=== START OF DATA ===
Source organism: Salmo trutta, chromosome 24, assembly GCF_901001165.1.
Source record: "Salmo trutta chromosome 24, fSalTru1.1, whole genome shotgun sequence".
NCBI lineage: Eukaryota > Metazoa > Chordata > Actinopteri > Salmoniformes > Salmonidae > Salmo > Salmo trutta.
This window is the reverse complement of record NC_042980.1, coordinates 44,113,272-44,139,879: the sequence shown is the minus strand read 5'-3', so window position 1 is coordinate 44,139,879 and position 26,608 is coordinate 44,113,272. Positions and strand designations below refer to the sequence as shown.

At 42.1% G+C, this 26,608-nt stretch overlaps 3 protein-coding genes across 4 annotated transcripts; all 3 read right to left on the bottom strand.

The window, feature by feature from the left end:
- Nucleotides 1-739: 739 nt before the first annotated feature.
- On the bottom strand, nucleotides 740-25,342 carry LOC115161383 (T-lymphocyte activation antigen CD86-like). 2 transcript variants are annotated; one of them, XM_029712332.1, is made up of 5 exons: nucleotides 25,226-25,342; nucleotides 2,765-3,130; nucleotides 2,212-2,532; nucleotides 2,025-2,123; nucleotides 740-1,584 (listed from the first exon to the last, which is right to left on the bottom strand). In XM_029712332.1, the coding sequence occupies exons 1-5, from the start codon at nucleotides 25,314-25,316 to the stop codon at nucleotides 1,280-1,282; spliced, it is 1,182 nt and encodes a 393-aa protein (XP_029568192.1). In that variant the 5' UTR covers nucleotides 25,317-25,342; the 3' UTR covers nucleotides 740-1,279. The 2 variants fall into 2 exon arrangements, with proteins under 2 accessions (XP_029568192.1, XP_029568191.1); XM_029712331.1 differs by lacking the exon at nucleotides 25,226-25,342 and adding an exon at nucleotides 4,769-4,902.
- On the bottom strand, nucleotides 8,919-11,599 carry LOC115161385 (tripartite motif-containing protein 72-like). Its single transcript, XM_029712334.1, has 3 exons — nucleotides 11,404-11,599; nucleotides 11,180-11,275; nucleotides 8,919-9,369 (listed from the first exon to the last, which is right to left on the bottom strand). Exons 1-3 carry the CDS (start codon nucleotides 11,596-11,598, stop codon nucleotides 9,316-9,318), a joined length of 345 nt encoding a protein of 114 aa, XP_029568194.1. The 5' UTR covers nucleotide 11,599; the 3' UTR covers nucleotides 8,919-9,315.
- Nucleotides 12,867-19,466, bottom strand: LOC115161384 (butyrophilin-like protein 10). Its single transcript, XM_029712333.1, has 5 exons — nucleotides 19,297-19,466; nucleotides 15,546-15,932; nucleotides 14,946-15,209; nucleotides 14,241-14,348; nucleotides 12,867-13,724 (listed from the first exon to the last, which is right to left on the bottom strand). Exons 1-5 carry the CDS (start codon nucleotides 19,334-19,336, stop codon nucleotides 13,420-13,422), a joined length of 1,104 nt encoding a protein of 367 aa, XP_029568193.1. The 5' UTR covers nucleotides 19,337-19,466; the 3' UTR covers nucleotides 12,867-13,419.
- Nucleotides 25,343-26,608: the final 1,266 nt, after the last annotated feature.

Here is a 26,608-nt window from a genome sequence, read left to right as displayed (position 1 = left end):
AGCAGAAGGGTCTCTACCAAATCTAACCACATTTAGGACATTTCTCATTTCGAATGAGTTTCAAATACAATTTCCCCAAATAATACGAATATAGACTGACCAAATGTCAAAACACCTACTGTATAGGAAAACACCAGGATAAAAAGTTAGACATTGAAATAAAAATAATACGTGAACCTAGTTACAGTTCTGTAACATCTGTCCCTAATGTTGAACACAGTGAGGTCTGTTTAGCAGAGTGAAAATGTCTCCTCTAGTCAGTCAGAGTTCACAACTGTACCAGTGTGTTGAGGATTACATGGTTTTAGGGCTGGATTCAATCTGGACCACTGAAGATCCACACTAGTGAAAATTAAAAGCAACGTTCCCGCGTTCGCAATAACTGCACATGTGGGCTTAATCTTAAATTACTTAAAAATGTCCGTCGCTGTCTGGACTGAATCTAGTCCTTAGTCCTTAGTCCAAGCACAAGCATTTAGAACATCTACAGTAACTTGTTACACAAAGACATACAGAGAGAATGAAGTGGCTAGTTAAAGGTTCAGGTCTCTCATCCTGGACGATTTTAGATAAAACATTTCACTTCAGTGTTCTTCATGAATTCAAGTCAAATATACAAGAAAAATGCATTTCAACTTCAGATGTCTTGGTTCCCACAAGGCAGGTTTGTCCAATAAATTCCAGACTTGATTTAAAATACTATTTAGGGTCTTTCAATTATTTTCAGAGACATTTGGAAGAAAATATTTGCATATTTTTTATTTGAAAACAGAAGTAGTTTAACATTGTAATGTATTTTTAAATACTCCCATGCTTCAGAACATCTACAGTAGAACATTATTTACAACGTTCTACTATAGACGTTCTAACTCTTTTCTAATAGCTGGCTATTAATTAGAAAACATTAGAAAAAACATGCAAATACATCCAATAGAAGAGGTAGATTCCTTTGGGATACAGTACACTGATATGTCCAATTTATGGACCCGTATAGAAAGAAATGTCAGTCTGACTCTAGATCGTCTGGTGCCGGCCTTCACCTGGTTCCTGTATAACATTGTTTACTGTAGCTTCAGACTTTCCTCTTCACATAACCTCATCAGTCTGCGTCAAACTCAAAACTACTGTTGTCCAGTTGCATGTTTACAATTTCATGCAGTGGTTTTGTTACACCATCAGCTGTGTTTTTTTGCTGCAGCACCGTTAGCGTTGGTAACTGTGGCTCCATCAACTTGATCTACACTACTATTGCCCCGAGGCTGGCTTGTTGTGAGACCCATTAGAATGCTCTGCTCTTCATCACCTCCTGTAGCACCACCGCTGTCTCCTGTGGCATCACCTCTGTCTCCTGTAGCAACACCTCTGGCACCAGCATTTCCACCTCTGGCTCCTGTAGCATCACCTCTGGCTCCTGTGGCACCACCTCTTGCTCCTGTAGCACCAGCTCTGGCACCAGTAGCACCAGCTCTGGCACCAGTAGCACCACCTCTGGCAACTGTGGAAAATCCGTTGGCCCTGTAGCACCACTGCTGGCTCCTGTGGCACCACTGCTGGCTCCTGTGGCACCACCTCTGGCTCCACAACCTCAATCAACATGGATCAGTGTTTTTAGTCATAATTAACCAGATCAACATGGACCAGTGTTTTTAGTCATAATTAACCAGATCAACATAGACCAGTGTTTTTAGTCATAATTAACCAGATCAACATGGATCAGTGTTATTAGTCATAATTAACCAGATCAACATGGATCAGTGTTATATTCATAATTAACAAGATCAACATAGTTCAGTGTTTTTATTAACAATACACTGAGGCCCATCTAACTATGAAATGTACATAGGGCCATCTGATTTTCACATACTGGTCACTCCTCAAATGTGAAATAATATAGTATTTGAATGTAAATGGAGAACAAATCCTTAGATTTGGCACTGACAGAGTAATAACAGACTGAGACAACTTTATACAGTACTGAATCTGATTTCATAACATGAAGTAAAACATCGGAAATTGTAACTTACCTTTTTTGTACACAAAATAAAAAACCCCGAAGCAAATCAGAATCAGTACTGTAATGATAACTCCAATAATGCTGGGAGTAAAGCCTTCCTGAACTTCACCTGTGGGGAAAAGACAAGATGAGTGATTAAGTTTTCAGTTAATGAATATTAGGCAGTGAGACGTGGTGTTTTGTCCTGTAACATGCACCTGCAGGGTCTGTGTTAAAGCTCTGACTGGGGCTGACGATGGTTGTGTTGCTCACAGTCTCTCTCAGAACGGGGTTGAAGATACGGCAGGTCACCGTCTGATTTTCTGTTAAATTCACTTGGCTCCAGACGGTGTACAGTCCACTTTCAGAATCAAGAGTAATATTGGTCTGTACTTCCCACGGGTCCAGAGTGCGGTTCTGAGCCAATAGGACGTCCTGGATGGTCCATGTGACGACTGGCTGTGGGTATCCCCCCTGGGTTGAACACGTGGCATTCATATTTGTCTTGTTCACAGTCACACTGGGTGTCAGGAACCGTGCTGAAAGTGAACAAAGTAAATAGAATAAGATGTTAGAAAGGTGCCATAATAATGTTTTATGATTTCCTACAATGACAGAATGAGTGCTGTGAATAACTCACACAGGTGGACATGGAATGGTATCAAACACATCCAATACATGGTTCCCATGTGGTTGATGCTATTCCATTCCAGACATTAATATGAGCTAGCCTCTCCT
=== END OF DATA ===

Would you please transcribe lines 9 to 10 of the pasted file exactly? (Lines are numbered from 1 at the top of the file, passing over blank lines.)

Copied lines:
- On the bottom strand, nucleotides 8,919-11,599 carry LOC115161385 (tripartite motif-containing protein 72-like). Its single transcript, XM_029712334.1, has 3 exons — nucleotides 11,404-11,599; nucleotides 11,180-11,275; nucleotides 8,919-9,369 (listed from the first exon to the last, which is right to left on the bottom strand). Exons 1-3 carry the CDS (start codon nucleotides 11,596-11,598, stop codon nucleotides 9,316-9,318), a joined length of 345 nt encoding a protein of 114 aa, XP_029568194.1. The 5' UTR covers nucleotide 11,599; the 3' UTR covers nucleotides 8,919-9,315.
- Nucleotides 12,867-19,466, bottom strand: LOC115161384 (butyrophilin-like protein 10). Its single transcript, XM_029712333.1, has 5 exons — nucleotides 19,297-19,466; nucleotides 15,546-15,932; nucleotides 14,946-15,209; nucleotides 14,241-14,348; nucleotides 12,867-13,724 (listed from the first exon to the last, which is right to left on the bottom strand). Exons 1-5 carry the CDS (start codon nucleotides 19,334-19,336, stop codon nucleotides 13,420-13,422), a joined length of 1,104 nt encoding a protein of 367 aa, XP_029568193.1. The 5' UTR covers nucleotides 19,337-19,466; the 3' UTR covers nucleotides 12,867-13,419.